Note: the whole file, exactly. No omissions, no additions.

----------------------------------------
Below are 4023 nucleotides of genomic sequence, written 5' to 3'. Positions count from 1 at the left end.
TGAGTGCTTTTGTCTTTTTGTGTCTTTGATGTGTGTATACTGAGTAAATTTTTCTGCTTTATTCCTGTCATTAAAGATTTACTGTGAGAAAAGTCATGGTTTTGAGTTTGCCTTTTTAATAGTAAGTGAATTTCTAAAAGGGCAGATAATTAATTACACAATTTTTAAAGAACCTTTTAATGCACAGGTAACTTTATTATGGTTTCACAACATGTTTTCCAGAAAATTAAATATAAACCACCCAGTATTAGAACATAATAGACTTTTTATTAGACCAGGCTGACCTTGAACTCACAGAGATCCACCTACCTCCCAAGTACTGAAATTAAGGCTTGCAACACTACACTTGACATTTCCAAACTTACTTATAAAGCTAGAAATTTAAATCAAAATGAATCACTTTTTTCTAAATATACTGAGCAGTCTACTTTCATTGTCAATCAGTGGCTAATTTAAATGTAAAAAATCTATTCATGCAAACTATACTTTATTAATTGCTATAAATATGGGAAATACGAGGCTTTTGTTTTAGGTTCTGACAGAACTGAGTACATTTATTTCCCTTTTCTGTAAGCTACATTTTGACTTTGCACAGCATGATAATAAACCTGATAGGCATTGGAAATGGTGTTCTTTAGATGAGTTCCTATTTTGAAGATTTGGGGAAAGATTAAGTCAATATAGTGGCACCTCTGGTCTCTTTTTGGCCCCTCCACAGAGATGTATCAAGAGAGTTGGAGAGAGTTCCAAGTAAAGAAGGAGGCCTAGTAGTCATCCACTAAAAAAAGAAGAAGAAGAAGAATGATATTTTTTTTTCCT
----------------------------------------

Below are 4023 nucleotides of genomic sequence, written 5' to 3'. Positions count from 1 at the left end.
TGAGTGCTTTTGTCTTTTTGTGTCTTTGATGTGTGTATACTGAGTAAATTTTTCTGCTTTATTCCTGTCATTAAAGATTTACTGTGAGAAAAGTCATGGTTTTGAGTTTGCCTTTTTAATAGTAAGTGAATTTCTAAAAGGGCAGATAATTAATTACACAATTTTTAAAGAACCTTTTAATGCACAGGTAACTTTATTATGGTTTCACAACATGTTTTCCAGAAAATTAAATATAAACCACCCAGTATTAGAACATAATAGACTTTTTATTAGACCAGGCTGACCTTGAACTCACAGAGATCCACCTACCTCCCAAGTACTGAAATTAAGGCTTGCAACACTACACTTGACATTTCCAAACTTACTTATAAAGCTAGAAATTTAAATCAAAATGAATCACTTTTTTCTAAATATACTGAGCAGTCTACTTTCATTGTCAATCAGTGGCTAATTTAAATGTAAAAAATCTATTCATGCAAACTATACTTTATTAATTGCTATAAATATGGGAAATACGAGGCTTTTGTTTTAGGTTCTGACAGAACTGAGTACATTTATTTCCCTTTTCTGTAAGCTACATTTTGACTTTGCACAGCATGATAATAAACCTGATAGGCATTGGAAATGGTGTTCTTTAGATGAGTTCCTATTTTGAAGATTTGGGGAAAGATTAAGTCAATATAGTGGCACCTCTGGTCTCTTTTTGGCCCCTCCACAGAGATGTATCAAGAGAGTTGGAGAGAGTTCCAAGTAAAGAAGGAGGCCTAGTAGTCATCCACTAAAAAAAGAAGAAGAAGAAGAATGATATTTTTTTTTCCT